It’s possible there will just be fewer professional organizations, as the middle class dwindles.  If that’s the case, it’ll be harder to make the argument for a new org.  Perhaps a new one will absorb another or others; come to think of it, that might be the very argument in favor of a newcomer.

Would the 1% surface their own organizations, professional groups for their working members?  From the economy’s other end, what kinds of professional groups will serve those below the middle class?  For either stratum, an organization will have to take on certain features.

Demographics America and many advanced nations are aging.  That is, people are generally living longer and median ages are rising.

If this continues through the mid-21st, how would associations change?  Ann Michael notes this about library groups: “Most membership groups are finding that the average age of their membership is increasing, but that mid to late career professionals still represent the lion’s share of their dues revenue.” How does that change the functions of an association?

Michael goes on to note differences appearing across generations: “although this might be changing, historically older members on average put a higher value on print publications than younger members have.”  Would associations have to create divergent programming and services based on generational gaps? Alternatively, would one function be to cross those decades?  As Michael observes,

Some organizations are trying to play “match maker” – connecting the more senior, experienced members (who are at a career stage where they want to “give back”) with the the younger members…

Or would we see parallel organizations surface for the same profession, just serving different ages?

II. Strategic questions

What is the point of a professional association in the middle of the 21st century?

We often take the purposes of such groups as a given, in the present.  When we do discuss them, the purposes are clear: jobs (networking, hiring); professional development (continuing education); fellowship; public outreach (PR, advocacy, lobbying); publication (research, house organs); economic benefits (group pricing).  It’s a nice bundle, actually.

So should we unbundle them?  That’s a favorite verb for our time, and it makes some sense here.  Individuals and businesses perform every task located above.  One or more professionals could conceivably fulfill their goals by going to such third parties, but that’s a pain for now.  Perhaps it’ll be easier in 2040, and associations will dwindle, or the requirement for bundling will persist, and so will the organizations.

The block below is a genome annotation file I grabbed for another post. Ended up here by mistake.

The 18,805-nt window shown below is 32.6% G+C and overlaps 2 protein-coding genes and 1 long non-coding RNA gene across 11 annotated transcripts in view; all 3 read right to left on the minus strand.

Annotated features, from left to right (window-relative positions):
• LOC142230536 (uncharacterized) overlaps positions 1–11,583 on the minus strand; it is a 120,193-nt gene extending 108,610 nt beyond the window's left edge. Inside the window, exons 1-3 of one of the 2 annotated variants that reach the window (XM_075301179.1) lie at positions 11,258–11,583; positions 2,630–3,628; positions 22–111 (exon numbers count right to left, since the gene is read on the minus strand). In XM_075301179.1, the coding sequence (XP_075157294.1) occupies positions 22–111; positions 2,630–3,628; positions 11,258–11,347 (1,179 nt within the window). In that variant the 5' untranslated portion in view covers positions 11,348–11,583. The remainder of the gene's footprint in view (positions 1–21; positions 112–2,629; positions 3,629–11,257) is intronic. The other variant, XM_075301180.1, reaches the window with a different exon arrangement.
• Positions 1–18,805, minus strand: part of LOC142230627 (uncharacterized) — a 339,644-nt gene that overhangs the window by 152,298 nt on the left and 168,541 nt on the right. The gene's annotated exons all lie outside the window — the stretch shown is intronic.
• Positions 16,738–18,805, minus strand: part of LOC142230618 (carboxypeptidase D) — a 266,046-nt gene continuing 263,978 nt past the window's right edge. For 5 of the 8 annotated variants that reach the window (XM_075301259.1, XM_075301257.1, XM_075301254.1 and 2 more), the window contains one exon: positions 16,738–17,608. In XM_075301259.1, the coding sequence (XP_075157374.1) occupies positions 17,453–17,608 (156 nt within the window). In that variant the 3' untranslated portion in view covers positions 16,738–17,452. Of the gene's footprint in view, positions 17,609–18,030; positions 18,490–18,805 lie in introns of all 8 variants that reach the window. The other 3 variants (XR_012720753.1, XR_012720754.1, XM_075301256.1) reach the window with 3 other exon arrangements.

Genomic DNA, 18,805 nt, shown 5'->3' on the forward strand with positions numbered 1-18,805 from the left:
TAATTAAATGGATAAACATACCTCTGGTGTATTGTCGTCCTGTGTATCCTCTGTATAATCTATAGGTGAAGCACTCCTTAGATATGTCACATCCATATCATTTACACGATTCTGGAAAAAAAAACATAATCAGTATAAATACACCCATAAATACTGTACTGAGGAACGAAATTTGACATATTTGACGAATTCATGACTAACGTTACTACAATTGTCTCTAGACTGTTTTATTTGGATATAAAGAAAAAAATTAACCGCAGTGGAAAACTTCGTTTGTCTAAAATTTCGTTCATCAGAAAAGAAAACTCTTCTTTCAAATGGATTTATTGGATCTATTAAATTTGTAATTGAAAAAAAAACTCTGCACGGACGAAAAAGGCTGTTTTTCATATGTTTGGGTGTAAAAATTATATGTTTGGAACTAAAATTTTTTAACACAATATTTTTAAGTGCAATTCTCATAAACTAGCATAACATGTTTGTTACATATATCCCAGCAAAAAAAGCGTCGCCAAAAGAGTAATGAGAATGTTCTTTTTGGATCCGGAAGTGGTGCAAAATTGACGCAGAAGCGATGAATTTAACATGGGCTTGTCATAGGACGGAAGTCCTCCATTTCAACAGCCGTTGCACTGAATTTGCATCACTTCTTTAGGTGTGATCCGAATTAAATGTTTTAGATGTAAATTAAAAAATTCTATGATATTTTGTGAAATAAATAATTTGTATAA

Will some of those functions become dominant?  If we take 2016’s politics as sign of things to come, some associations may have to really focus on the public outreach part, perhaps for defensive purposes (imagine the Middle East Studies Association after two decades of Trumpean anti-Muslim policies).  On the flip side, some of the functions could fade away.  It’s possible that people will self-organize professional development, largely through digital networks.

Should associations meet in person?  I know from experience that many members value face to face interaction, along with the chance to get away from their usual environment.  They like the tourist of briefly visiting another locale, and maybe the entertainment a meeting provides, such as stellar keynotes from other sectors.  These are all fine things.

Yet their value may become questionable.  Travel could well become more expensive, given carbon taxes or other climate change policies we might imagine.   Decades of immersion in rich video, virtual and mixed reality could train us to accept conversations therein in lieu of chats at the bar (see above).  My point is, associations will have to make a stronger case for members choosing to meet up.

We can consider an analog from the present: movie theaters.  The rise of home video entertainment via tv, VCR, cable, DVD, streaming services, and piracy, experienced through a range of devices, can tempt us away from the local cinegigaplex.  So movie theaters have had to up their game, turning to new offerings like improved seating, 3d movies, expanded food options, etc.  In this analogy an annual conference would have to be something more than a track of meetings in stale hotel meeting rooms.  What would a 21st century association have to offer its members to convince them to travel?

Will professional associations expand to take on functions their members currently perform, as Andy Hines suggests?  I can imagine some associations publishing more for fields where publishing becomes problematic for individual members (universities).  Seth Kahan sees associations “beefing up their subject matter experts… because members need it in a disruptive economy”; organizations might become something like their member institutions.

…and what do you think?  If some nice entity gave you the opportunity to design a membership association not for the 20th, but the 21st century, what would you sketch out?

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20 Responses to How would you design a professional association for the future?

  1. Tom Haymes says:

    Here’s another interesting question: As the university itself unbundles, don’t professional organizations take on an even greater role in the question of legitimacy? Isn’t the collegia forming an increasingly important role on the age of crowdsourcing legitimacy? Having a professional organization gives a new field (such as edtech or technology in general) gravitas which universities have often conferred in more traditional subjects.

    I think their networking impact cannot be overstated and I think that if anything new technology will continue to opportunities for the academy to extend geographically without limits. I don’t have to come to Middlebury College to take your excellent FTTE seminar that meets every week online, for instance. It comes to me.